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Mitochondrial Calcium Uptake and Sarcopenia

This research provides new insight on why we lose muscle as we age.

Running mouseRunning mouse
 

A team of researchers publishing in Cell Death & Disease has found that the age-related decline of mitochondrial calcium uptake family member 3 (MICU3), a regulator of mitochondrial function, is associated with sarcopenia, the aging-associated loss of muscle.

Why mitochondria control their calcium uptake

The calcium ion, Ca2+, is vital in mitochondrial metabolism and interacts with NAD+ as part of energy production. Ca2+ is carefully regulated through the MICU family, as too much leads to overload and cellular damage, but too little leads to the mitochondria being unable to do their job. Mice that did not properly uptake Ca2+ were shown to suffer from significant frailty in previous research [1], and the same has been shown to be true for people [2].

Much previous research has been focused on MICU1, a related modulator of Ca2+, but MICU3 research is relatively new, and the researchers point to a significant investigation being published in 2019 [3]. These researchers did not find any prior investigation regarding the role that MICU3 plays in skeletal muscle.

Aging and senescence in MICU3 decline

The researchers analyzed the muscle tissue of mice and found that MICU3 levels naturally decline with age; 26-month-old mice were shown to produce less than half the MICU3 than 6-month-old mice. This corresponded to a slight, but significant, decline in overall mitochondrial calcium uptake.

Next, the researchers induced cellular senescence in C2C12, a line of murine muscle stem cells,  through the administration of D-gal, and they found similar results to the cells of naturally aged mice. In another experiment, the researchers silenced the MICU3 RNA in C2C12 cells, finding that this caused them to suffer mitochondrial dysfunction and harmed their ability to differentiate.

The value of restoring MICU3

Finally, the researchers used an adenovirus (AAV9) engineered to cause old mice to overexpress MICU3. Interestingly, an intramuscular injection of this virus affected only the muscle in question and did not markedly increase MICU3 in other muscle tissues.

The results were clear. Older mice cannot run as far as their younger counterparts, but older mice given this injection regained some of this ability. Muscle mass and function in the injected muscle was significantly improved, according to both performance and biochemical markers.

Unfortunately, while it seemed to make existing cells stronger, MICU3 overexpression did not improve the number of muscle cells, which declines during aging. However, MICU3 was instrumental in preventing cellular death due to apoptosis caused by reactive oxygen species (ROS), as shown by examination of a critical metabolic pathway.

The researchers looked more closely at this pathway, which is mediated by SIRT1, whose modulation has been extensively researched for its effects on aging. They found that SIRT1 was vital in the anti-apoptosis effects of MICU3, as blocking SIRT1 prevented this effect. Additionally, increasing SIRT1 increased MICU3, and inhibiting SIRT1 also inhibited MICU3, suggesting that MICU3 is at least partially downstream of SIRT1.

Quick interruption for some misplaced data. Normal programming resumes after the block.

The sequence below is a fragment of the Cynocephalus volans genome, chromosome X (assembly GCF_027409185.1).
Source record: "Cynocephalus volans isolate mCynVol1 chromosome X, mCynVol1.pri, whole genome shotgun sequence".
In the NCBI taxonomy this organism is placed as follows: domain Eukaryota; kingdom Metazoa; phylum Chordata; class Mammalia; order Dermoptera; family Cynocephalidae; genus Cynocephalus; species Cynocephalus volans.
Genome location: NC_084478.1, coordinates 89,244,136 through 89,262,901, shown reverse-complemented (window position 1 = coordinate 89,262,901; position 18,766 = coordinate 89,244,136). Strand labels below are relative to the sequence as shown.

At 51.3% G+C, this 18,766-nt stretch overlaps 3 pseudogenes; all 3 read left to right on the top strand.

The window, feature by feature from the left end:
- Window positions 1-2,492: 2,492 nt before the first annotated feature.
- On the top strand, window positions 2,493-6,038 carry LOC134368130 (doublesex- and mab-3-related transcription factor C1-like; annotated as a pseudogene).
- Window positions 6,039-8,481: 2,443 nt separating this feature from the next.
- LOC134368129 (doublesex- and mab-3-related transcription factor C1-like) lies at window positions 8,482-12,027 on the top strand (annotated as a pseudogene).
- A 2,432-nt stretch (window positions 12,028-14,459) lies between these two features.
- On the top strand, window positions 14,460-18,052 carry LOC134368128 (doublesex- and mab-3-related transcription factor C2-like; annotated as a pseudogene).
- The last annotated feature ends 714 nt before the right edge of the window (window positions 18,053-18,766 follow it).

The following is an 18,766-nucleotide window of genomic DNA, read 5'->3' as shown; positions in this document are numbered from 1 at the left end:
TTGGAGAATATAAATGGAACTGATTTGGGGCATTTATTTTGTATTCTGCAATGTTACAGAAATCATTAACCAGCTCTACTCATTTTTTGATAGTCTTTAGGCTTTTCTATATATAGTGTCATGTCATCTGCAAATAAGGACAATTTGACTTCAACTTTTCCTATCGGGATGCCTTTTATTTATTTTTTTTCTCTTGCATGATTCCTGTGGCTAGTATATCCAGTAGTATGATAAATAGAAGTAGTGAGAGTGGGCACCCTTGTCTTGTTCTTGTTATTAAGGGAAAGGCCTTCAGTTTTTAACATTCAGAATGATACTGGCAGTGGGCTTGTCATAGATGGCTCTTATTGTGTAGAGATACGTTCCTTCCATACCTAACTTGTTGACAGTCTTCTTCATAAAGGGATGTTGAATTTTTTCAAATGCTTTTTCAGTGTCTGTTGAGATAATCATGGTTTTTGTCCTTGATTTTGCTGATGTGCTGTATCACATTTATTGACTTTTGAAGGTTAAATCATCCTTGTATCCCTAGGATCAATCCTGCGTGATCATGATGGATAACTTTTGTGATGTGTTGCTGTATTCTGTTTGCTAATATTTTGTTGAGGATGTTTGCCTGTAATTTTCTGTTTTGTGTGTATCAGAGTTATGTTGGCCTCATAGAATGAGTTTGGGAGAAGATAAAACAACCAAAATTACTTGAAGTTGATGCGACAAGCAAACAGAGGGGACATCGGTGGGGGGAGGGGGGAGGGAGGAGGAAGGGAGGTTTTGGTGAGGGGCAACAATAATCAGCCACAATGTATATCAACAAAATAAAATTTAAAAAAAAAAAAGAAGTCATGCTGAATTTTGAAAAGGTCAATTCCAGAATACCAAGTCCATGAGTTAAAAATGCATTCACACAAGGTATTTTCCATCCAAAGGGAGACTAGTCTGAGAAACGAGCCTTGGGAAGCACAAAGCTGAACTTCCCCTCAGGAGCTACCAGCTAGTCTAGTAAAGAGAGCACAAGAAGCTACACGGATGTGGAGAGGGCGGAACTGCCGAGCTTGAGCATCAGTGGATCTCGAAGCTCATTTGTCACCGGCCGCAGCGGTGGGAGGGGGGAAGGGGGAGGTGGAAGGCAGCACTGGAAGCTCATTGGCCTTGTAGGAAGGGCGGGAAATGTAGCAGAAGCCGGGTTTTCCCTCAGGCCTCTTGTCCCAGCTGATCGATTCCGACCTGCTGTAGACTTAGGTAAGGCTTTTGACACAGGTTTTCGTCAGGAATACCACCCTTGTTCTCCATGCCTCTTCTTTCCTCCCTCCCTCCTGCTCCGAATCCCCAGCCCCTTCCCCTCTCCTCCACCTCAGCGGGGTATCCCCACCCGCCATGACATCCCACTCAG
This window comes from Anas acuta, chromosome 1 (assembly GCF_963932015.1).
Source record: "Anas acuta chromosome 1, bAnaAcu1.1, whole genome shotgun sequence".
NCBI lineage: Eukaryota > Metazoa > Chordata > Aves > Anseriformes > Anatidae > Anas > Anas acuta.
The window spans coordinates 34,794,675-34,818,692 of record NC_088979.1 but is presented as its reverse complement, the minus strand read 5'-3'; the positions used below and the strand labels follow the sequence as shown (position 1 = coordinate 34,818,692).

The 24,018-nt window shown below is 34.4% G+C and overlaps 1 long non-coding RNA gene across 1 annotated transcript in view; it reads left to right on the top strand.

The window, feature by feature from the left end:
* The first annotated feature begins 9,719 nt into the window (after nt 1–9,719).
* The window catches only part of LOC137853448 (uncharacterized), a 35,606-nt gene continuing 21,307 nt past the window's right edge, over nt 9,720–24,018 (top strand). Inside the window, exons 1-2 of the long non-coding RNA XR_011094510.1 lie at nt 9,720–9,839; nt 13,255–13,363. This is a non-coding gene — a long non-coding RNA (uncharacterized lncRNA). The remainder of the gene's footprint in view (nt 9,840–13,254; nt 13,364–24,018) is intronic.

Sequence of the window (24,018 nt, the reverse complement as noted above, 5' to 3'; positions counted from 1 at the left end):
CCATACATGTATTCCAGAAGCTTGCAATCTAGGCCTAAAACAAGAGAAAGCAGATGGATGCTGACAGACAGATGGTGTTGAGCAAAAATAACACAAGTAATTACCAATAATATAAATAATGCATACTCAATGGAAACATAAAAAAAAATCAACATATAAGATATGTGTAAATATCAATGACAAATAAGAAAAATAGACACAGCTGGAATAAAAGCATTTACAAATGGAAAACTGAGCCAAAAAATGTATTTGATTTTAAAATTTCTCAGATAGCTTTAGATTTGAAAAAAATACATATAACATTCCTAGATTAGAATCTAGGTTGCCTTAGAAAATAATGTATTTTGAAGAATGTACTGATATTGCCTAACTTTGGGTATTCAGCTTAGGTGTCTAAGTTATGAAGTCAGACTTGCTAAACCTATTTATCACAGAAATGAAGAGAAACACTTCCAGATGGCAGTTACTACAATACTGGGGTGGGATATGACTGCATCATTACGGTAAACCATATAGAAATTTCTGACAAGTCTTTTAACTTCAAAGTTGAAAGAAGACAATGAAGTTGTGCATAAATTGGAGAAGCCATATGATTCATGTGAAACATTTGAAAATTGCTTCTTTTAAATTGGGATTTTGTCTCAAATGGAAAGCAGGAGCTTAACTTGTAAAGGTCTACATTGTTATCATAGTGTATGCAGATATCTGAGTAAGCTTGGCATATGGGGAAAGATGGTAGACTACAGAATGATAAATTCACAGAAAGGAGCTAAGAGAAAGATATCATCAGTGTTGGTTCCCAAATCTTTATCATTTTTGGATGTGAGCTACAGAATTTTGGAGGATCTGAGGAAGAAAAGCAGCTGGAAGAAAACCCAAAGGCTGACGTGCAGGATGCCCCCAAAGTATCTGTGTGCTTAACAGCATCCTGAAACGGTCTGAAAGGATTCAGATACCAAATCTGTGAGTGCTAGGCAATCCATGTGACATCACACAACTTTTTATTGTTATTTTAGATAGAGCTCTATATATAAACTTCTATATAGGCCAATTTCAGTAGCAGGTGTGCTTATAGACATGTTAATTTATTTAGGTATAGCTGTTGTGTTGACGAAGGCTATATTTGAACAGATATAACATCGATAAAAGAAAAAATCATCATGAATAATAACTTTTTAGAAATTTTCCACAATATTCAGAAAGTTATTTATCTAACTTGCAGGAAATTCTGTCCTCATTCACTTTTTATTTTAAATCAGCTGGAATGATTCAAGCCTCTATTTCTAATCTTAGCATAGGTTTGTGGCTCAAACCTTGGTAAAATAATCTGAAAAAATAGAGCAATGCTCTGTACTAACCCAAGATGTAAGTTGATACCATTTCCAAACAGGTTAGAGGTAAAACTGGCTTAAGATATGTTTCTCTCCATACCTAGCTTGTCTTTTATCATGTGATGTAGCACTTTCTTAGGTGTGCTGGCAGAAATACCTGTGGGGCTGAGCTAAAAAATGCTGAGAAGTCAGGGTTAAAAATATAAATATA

MICU3 also seemed to benefit senescent C2C12 cells, as multiple markers of muscle health were improved through its overexpression.

Conclusion

While this study seems to focus on a downstream effect of aging rather than a root cause, the insights it offers are illuminating, both in terms of piecing together the large puzzle of aging and in providing a potential therapeutic target, as the biology of MICU3 is largely unexplored. Focusing on MICU3 instead of SIRT1 might provide a more tangible benefit with fewer side effects, and a combination approach might be more effective than using either alone.

Of course, without human trials, this remains in the realm of conjecture. We look forward to future research that harnesses these findings to prove the value of an MICU3-focused intervention in human beings. If successful, such an intervention could potentially alleviate age-related frailty for millions of people.

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Literature

[1] Gherardi, G., Monticelli, H., Rizzuto, R., & Mammucari, C. (2020). The mitochondrial Ca2+ uptake and the fine-tuning of aerobic metabolism. Frontiers in Physiology, 11.

[2] Debattisti, V., Horn, A., Singh, R., Seifert, E. L., Hogarth, M. W., Mazala, D. A., … & Hajnóczky, G. (2019). Dysregulation of mitochondrial Ca2+ uptake and sarcolemma repair underlie muscle weakness and wasting in patients and mice lacking MICU1. Cell reports, 29(5), 1274-1286.

[3] Patron, M., Granatiero, V., Espino, J., Rizzuto, R., & De Stefani, D. (2019). MICU3 is a tissue-specific enhancer of mitochondrial calcium uptake. Cell Death & Differentiation, 26(1), 179-195.

About the author
Josh Conway

Josh Conway

Josh is a professional editor and is responsible for editing our articles before they become available to the public as well as moderating our Discord server. He is also a programmer, long-time supporter of anti-aging medicine, and avid player of the strange game called “real life.” Living in the center of the northern prairie, Josh enjoys long bike rides before the blizzards hit.
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